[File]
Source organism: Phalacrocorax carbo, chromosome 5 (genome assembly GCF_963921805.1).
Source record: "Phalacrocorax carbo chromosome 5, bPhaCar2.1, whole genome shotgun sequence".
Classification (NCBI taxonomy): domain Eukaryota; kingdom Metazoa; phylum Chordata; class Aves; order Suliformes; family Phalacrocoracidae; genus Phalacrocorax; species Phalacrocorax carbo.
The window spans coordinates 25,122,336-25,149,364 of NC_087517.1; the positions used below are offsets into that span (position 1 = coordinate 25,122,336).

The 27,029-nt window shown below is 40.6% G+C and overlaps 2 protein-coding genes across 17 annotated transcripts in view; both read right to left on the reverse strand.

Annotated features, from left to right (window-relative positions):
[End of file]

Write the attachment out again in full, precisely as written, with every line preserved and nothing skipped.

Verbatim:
Source organism: Phalacrocorax carbo, chromosome 5 (genome assembly GCF_963921805.1).
Source record: "Phalacrocorax carbo chromosome 5, bPhaCar2.1, whole genome shotgun sequence".
Classification (NCBI taxonomy): domain Eukaryota; kingdom Metazoa; phylum Chordata; class Aves; order Suliformes; family Phalacrocoracidae; genus Phalacrocorax; species Phalacrocorax carbo.
The window spans coordinates 25,122,336-25,149,364 of NC_087517.1; the positions used below are offsets into that span (position 1 = coordinate 25,122,336).

The 27,029-nt window shown below is 40.6% G+C and overlaps 2 protein-coding genes across 17 annotated transcripts in view; both read right to left on the reverse strand.

Annotated features, from left to right (window-relative positions):